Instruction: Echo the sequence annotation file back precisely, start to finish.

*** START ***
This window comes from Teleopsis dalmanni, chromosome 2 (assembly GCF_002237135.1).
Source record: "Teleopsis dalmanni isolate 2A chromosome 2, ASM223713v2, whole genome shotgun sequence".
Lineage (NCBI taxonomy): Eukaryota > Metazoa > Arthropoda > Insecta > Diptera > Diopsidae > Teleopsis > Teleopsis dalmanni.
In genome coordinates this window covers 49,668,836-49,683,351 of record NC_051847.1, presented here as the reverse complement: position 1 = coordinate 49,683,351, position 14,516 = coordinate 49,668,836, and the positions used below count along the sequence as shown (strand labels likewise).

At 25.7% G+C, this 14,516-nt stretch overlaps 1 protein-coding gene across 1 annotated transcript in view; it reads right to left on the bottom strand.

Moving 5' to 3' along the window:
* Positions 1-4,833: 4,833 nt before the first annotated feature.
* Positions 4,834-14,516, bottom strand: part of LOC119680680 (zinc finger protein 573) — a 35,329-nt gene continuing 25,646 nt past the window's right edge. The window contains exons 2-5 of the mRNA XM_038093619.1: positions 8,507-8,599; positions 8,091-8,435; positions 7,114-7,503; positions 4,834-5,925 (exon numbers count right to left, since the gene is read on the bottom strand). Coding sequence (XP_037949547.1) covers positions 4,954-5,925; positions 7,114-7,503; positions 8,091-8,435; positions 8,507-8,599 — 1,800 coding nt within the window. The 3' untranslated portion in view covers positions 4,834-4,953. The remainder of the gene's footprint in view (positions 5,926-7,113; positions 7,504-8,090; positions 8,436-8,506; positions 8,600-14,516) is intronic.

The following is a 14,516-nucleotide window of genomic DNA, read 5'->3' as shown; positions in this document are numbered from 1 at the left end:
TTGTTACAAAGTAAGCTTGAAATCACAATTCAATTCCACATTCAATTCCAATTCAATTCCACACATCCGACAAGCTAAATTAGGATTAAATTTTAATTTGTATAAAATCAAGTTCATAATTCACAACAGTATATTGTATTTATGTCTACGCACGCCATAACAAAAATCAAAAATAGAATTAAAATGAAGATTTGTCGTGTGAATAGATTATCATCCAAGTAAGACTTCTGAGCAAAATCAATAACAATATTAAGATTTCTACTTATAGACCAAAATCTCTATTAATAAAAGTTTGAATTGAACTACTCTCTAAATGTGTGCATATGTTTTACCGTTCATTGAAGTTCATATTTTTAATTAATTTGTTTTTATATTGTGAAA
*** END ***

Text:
This window comes from Teleopsis dalmanni, chromosome 2 (assembly GCF_002237135.1).
Source record: "Teleopsis dalmanni isolate 2A chromosome 2, ASM223713v2, whole genome shotgun sequence".
Lineage (NCBI taxonomy): Eukaryota > Metazoa > Arthropoda > Insecta > Diptera > Diopsidae > Teleopsis > Teleopsis dalmanni.
In genome coordinates this window covers 49,668,836-49,683,351 of record NC_051847.1, presented here as the reverse complement: position 1 = coordinate 49,683,351, position 14,516 = coordinate 49,668,836, and the positions used below count along the sequence as shown (strand labels likewise).

At 25.7% G+C, this 14,516-nt stretch overlaps 1 protein-coding gene across 1 annotated transcript in view; it reads right to left on the bottom strand.

Moving 5' to 3' along the window:
* Positions 1-4,833: 4,833 nt before the first annotated feature.
* Positions 4,834-14,516, bottom strand: part of LOC119680680 (zinc finger protein 573) — a 35,329-nt gene continuing 25,646 nt past the window's right edge. The window contains exons 2-5 of the mRNA XM_038093619.1: positions 8,507-8,599; positions 8,091-8,435; positions 7,114-7,503; positions 4,834-5,925 (exon numbers count right to left, since the gene is read on the bottom strand). Coding sequence (XP_037949547.1) covers positions 4,954-5,925; positions 7,114-7,503; positions 8,091-8,435; positions 8,507-8,599 — 1,800 coding nt within the window. The 3' untranslated portion in view covers positions 4,834-4,953. The remainder of the gene's footprint in view (positions 5,926-7,113; positions 7,504-8,090; positions 8,436-8,506; positions 8,600-14,516) is intronic.

The following is a 14,516-nucleotide window of genomic DNA, read 5'->3' as shown; positions in this document are numbered from 1 at the left end:
TTGTTACAAAGTAAGCTTGAAATCACAATTCAATTCCACATTCAATTCCAATTCAATTCCACACATCCGACAAGCTAAATTAGGATTAAATTTTAATTTGTATAAAATCAAGTTCATAATTCACAACAGTATATTGTATTTATGTCTACGCACGCCATAACAAAAATCAAAAATAGAATTAAAATGAAGATTTGTCGTGTGAATAGATTATCATCCAAGTAAGACTTCTGAGCAAAATCAATAACAATATTAAGATTTCTACTTATAGACCAAAATCTCTATTAATAAAAGTTTGAATTGAACTACTCTCTAAATGTGTGCATATGTTTTACCGTTCATTGAAGTTCATATTTTTAATTAATTTGTTTTTATATTGTGAAA